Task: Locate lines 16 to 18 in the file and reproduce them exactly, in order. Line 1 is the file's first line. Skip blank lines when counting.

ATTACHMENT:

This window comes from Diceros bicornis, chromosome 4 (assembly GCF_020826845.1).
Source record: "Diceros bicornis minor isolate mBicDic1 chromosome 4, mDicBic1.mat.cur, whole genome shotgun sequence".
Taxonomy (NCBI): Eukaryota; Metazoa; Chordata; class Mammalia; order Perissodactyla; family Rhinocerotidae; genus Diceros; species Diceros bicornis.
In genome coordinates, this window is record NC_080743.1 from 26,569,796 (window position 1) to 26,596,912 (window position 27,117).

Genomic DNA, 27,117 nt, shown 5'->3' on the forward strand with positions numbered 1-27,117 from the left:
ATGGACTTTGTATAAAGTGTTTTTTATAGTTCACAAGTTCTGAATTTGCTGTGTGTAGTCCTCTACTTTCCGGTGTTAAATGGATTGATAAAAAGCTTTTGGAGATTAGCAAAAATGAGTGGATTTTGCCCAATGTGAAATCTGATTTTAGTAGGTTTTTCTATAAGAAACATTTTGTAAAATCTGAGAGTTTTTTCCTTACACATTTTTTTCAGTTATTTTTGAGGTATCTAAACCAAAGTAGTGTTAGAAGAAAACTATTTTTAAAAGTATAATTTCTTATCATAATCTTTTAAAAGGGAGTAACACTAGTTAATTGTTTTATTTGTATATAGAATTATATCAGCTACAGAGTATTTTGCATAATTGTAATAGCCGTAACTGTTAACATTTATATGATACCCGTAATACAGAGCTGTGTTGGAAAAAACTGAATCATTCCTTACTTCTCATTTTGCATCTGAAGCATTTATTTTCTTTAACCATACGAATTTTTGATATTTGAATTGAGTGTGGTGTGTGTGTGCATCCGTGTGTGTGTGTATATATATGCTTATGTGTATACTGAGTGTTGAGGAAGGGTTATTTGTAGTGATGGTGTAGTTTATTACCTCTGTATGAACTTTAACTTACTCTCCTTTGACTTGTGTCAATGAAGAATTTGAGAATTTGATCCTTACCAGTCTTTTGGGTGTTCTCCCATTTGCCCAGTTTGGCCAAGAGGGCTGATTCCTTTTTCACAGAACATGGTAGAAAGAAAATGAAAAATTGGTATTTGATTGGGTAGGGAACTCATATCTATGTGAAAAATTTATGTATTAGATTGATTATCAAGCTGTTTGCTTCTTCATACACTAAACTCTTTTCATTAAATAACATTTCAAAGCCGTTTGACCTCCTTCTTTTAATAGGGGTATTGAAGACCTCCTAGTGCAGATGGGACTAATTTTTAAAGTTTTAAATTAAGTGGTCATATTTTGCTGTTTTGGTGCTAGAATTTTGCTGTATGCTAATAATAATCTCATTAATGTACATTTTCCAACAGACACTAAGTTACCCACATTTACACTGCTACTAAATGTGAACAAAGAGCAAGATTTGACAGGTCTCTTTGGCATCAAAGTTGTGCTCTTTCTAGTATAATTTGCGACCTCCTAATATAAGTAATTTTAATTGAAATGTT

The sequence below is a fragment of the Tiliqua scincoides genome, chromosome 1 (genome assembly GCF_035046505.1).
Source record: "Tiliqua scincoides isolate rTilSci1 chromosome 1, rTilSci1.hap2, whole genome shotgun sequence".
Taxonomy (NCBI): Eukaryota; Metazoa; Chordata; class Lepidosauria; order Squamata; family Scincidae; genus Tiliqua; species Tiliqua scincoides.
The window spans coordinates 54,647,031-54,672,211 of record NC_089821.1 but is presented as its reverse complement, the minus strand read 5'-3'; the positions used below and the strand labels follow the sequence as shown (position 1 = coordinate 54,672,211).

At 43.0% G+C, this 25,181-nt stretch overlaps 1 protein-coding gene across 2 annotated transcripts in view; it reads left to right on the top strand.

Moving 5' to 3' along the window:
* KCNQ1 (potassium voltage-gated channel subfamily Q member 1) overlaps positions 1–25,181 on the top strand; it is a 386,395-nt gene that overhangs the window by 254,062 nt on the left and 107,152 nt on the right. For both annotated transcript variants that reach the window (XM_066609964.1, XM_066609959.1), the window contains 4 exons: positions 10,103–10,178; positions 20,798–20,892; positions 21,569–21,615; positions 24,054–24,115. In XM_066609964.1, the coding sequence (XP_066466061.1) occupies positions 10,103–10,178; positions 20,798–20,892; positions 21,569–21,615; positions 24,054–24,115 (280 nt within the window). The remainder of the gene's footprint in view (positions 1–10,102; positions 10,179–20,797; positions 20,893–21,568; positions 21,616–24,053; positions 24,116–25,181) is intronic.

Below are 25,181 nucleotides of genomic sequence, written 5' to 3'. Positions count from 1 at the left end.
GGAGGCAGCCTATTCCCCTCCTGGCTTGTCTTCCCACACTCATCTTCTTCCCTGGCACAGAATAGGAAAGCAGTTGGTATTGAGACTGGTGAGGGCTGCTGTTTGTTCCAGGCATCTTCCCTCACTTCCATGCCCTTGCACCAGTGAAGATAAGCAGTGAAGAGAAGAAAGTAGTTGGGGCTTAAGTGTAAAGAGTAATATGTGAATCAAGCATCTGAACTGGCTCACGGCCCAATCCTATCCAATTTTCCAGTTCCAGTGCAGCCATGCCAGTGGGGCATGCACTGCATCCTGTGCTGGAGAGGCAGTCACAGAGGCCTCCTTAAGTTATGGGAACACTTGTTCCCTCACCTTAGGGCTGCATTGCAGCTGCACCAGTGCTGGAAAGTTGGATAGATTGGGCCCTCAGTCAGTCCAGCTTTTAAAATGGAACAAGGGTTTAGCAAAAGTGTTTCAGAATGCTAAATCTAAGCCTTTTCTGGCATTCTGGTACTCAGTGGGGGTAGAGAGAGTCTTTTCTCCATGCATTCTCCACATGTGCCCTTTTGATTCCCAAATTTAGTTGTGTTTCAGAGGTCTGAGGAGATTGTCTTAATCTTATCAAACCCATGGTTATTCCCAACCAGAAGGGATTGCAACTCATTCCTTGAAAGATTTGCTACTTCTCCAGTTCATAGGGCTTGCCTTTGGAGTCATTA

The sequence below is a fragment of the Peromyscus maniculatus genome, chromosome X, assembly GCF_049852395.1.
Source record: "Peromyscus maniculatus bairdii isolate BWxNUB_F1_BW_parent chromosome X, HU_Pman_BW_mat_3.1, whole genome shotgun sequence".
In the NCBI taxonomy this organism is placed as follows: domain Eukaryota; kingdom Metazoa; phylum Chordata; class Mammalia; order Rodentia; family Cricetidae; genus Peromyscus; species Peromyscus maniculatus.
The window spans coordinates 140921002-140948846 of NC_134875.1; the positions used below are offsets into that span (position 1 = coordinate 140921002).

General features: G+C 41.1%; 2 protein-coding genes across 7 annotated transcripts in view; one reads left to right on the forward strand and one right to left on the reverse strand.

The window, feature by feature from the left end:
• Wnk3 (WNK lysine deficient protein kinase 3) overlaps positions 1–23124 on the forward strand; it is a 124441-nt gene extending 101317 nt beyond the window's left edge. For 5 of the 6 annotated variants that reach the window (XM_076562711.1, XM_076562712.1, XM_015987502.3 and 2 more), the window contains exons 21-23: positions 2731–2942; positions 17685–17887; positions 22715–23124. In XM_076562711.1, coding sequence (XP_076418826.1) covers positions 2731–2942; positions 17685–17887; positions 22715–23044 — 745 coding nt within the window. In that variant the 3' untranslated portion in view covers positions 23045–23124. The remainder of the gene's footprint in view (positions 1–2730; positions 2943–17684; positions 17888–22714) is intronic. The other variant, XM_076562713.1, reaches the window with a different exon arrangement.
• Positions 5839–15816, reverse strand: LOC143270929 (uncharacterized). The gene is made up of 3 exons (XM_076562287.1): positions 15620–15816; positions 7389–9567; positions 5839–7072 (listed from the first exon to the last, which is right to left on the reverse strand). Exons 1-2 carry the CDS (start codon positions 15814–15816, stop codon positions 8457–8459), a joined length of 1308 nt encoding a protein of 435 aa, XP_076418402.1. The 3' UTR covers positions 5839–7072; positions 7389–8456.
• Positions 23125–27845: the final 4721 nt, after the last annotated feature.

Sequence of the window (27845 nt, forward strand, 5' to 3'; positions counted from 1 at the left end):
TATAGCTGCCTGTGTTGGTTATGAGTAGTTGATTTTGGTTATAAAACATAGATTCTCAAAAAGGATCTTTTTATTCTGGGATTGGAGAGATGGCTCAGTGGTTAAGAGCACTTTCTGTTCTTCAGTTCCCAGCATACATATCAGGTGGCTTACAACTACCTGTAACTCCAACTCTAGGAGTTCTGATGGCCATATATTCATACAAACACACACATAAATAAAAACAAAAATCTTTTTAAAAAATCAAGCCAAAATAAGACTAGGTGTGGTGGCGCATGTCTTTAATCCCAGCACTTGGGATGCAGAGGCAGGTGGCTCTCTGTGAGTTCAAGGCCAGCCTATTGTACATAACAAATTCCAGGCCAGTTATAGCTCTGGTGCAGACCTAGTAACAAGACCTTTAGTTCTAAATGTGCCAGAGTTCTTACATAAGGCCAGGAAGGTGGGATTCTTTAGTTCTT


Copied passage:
The sequence below is a fragment of the Peromyscus maniculatus genome, chromosome X, assembly GCF_049852395.1.
Source record: "Peromyscus maniculatus bairdii isolate BWxNUB_F1_BW_parent chromosome X, HU_Pman_BW_mat_3.1, whole genome shotgun sequence".
In the NCBI taxonomy this organism is placed as follows: domain Eukaryota; kingdom Metazoa; phylum Chordata; class Mammalia; order Rodentia; family Cricetidae; genus Peromyscus; species Peromyscus maniculatus.